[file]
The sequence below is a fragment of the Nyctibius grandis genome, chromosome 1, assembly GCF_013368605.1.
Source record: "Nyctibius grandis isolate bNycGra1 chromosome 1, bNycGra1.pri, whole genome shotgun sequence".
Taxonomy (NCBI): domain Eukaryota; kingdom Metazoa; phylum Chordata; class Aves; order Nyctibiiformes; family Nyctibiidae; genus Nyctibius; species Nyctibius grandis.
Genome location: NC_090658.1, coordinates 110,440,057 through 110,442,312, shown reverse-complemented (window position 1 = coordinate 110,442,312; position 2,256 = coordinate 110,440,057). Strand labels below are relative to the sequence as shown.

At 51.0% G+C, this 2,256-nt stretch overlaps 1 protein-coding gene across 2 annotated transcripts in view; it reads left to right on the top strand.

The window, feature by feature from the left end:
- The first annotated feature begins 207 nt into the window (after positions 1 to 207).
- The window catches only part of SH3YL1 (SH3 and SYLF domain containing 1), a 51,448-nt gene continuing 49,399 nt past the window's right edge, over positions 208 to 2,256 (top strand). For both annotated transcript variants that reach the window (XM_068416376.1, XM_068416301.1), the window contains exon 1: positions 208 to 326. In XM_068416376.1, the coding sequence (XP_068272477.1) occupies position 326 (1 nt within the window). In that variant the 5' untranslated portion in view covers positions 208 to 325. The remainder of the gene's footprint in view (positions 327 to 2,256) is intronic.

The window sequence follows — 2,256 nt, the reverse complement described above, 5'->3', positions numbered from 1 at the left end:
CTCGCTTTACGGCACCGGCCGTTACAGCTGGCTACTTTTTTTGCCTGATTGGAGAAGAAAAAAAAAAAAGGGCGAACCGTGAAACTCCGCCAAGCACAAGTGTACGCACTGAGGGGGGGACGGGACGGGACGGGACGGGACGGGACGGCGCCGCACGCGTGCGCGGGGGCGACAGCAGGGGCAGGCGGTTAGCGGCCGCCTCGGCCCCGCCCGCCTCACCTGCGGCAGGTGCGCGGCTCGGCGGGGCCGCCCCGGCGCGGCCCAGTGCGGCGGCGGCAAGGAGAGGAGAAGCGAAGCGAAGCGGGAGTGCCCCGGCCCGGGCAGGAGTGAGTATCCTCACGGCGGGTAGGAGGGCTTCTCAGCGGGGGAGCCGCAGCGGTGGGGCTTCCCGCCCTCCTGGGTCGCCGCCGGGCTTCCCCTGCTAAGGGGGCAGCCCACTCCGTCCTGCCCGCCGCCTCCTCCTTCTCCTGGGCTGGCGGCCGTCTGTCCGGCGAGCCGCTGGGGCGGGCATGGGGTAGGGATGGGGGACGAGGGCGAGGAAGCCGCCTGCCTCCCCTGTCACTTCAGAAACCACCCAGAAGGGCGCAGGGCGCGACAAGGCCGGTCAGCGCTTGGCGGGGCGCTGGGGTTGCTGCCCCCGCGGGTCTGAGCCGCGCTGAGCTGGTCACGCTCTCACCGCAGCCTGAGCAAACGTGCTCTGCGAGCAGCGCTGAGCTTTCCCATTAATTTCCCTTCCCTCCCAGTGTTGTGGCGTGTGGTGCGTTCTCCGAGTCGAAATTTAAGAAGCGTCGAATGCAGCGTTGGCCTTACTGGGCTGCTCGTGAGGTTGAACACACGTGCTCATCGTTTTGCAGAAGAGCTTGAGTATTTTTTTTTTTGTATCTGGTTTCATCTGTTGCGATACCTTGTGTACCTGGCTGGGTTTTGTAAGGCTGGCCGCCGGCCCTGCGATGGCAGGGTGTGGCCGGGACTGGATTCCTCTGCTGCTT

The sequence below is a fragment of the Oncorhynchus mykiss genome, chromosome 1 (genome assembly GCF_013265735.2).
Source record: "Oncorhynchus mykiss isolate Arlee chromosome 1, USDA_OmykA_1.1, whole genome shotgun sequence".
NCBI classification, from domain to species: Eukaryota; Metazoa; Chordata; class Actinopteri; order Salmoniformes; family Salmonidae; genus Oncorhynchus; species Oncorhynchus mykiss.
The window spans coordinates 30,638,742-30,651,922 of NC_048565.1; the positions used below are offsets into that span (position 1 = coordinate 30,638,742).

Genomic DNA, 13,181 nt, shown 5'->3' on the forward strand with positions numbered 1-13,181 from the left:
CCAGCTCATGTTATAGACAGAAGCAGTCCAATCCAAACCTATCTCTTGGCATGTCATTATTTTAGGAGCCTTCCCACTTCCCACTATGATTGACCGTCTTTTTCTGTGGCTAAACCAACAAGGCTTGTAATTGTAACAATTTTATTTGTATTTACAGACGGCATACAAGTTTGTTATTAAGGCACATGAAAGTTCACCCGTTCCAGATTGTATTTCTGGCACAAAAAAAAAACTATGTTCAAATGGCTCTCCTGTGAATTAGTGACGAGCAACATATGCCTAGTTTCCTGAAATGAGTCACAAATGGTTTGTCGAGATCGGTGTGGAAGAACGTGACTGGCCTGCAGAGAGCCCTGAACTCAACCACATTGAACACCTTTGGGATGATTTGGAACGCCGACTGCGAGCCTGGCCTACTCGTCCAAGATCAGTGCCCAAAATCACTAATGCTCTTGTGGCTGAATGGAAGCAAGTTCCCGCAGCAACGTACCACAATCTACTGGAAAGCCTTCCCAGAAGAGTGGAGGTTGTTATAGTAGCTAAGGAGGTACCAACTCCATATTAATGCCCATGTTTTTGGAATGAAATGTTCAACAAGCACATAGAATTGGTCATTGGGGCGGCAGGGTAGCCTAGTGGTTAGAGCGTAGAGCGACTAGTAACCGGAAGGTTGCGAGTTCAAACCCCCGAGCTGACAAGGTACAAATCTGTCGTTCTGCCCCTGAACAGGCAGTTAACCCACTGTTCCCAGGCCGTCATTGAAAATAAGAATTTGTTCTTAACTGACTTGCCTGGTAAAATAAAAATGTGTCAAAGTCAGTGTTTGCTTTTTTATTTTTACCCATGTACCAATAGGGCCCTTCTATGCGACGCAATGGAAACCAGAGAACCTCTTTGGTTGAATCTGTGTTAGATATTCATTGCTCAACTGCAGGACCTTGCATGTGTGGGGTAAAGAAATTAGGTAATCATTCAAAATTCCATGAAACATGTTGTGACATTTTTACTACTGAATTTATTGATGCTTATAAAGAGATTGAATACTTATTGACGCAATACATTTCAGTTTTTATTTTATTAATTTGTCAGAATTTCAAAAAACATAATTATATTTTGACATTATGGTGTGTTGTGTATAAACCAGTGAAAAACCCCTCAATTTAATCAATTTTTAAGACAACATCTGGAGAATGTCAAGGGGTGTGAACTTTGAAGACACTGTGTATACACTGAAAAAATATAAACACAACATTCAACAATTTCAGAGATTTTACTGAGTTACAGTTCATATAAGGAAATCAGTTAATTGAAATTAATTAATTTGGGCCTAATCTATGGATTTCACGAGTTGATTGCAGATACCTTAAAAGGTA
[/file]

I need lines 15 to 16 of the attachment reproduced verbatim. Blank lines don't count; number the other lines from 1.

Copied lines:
Genomic DNA, 13,181 nt, shown 5'->3' on the forward strand with positions numbered 1-13,181 from the left:
CCAGCTCATGTTATAGACAGAAGCAGTCCAATCCAAACCTATCTCTTGGCATGTCATTATTTTAGGAGCCTTCCCACTTCCCACTATGATTGACCGTCTTTTTCTGTGGCTAAACCAACAAGGCTTGTAATTGTAACAATTTTATTTGTATTTACAGACGGCATACAAGTTTGTTATTAAGGCACATGAAAGTTCACCCGTTCCAGATTGTATTTCTGGCACAAAAAAAAAACTATGTTCAAATGGCTCTCCTGTGAATTAGTGACGAGCAACATATGCCTAGTTTCCTGAAATGAGTCACAAATGGTTTGTCGAGATCGGTGTGGAAGAACGTGACTGGCCTGCAGAGAGCCCTGAACTCAACCACATTGAACACCTTTGGGATGATTTGGAACGCCGACTGCGAGCCTGGCCTACTCGTCCAAGATCAGTGCCCAAAATCACTAATGCTCTTGTGGCTGAATGGAAGCAAGTTCCCGCAGCAACGTACCACAATCTACTGGAAAGCCTTCCCAGAAGAGTGGAGGTTGTTATAGTAGCTAAGGAGGTACCAACTCCATATTAATGCCCATGTTTTTGGAATGAAATGTTCAACAAGCACATAGAATTGGTCATTGGGGCGGCAGGGTAGCCTAGTGGTTAGAGCGTAGAGCGACTAGTAACCGGAAGGTTGCGAGTTCAAACCCCCGAGCTGACAAGGTACAAATCTGTCGTTCTGCCCCTGAACAGGCAGTTAACCCACTGTTCCCAGGCCGTCATTGAAAATAAGAATTTGTTCTTAACTGACTTGCCTGGTAAAATAAAAATGTGTCAAAGTCAGTGTTTGCTTTTTTATTTTTACCCATGTACCAATAGGGCCCTTCTATGCGACGCAATGGAAACCAGAGAACCTCTTTGGTTGAATCTGTGTTAGATATTCATTGCTCAACTGCAGGACCTTGCATGTGTGGGGTAAAGAAATTAGGTAATCATTCAAAATTCCATGAAACATGTTGTGACATTTTTACTACTGAATTTATTGATGCTTATAAAGAGATTGAATACTTATTGACGCAATACATTTCAGTTTTTATTTTATTAATTTGTCAGAATTTCAAAAAACATAATTATATTTTGACATTATGGTGTGTTGTGTATAAACCAGTGAAAAACCCCTCAATTTAATCAATTTTTAAGACAACATCTGGAGAATGTCAAGGGGTGTGAACTTTGAAGACACTGTGTATACACTGAAAAAATATAAACACAACATTCAACAATTTCAGAGATTTTACTGAGTTACAGTTCATATAAGGAAATCAGTTAATTGAAATTAATTAATTTGGGCCTAATCTATGGATTTCACGAGTTGATTGCAGATACCTTAAAAGGTA